This is something you can test and work with first hand. Look at your guitars. See what it took to get them intonated correctly. Take notes on scale length, string gauge, tunings, and actual lengths. You could probably get one model guitar(scale length and what have ya) using a certain gauge string and tuning pretty darn close. It doesn't make a lot of sense though to limit yourself unless you have a compelling reason (as is the case with acoustics where extra weight of hardware would be unacceptable).

Peace,Rich

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Part curiosity, parly because I play in a band with a keyboard player with perfect pitch

I play with two of those, a keyboardist and a guitarist.

But we get along because, even though I don't have "perfect" pitch, I'm at least as **** as they are about tuning.

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Part curiosity, parly because I play in a band with a keyboard player with perfect pitch

I play with two of those, a keyboardist and a guitarist.

But we get along because, even though I don't have "perfect" pitch, I'm at least as **** as they are about tuning.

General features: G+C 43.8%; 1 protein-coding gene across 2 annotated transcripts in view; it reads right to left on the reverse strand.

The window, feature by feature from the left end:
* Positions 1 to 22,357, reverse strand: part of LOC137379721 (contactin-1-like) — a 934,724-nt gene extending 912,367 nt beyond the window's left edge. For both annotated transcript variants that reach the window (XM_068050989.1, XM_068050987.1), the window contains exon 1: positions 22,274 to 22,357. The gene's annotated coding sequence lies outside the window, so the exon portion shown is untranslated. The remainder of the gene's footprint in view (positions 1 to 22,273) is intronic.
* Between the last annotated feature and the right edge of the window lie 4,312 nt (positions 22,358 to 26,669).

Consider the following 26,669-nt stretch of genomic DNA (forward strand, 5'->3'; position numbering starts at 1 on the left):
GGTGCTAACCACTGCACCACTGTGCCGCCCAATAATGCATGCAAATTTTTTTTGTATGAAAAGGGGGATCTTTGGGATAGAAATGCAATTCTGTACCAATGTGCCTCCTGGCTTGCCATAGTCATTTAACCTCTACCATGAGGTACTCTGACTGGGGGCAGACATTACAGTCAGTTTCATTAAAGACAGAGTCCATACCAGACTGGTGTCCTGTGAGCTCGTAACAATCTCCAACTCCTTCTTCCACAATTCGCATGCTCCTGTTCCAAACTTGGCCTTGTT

I found a different solution...the keyboard guy and I are forming a new group, but he's switching to drums for that one. First practice is this week, it's going to be a blast. We're hoping to start doing shows (as an opener) in late fall/early winter.

Anyway, I'm just wondering what that might sound like, to have a single solid piece of aluminum as a bridge. Possibly it might not sound any different from an aluminum wraparound (or any other bridge), but it'd be interesting to try.

But yes, I suppose I can just measure my other guitars to get an idea of the distance for each string.

Still, you'd figure some math whiz would have already worked this out--and created an applet for it.

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Part curiosity, parly because I play in a band with a keyboard player with perfect pitch

I play with two of those, a keyboardist and a guitarist.

But we get along because, even though I don't have "perfect" pitch, I'm at least as **** as they are about tuning.

I found a different solution...the keyboard guy and I are forming a new group, but he's switching to drums for that one. First practice is this week, it's going to be a blast. We're hoping to start doing shows (as an opener) in late fall/early winter.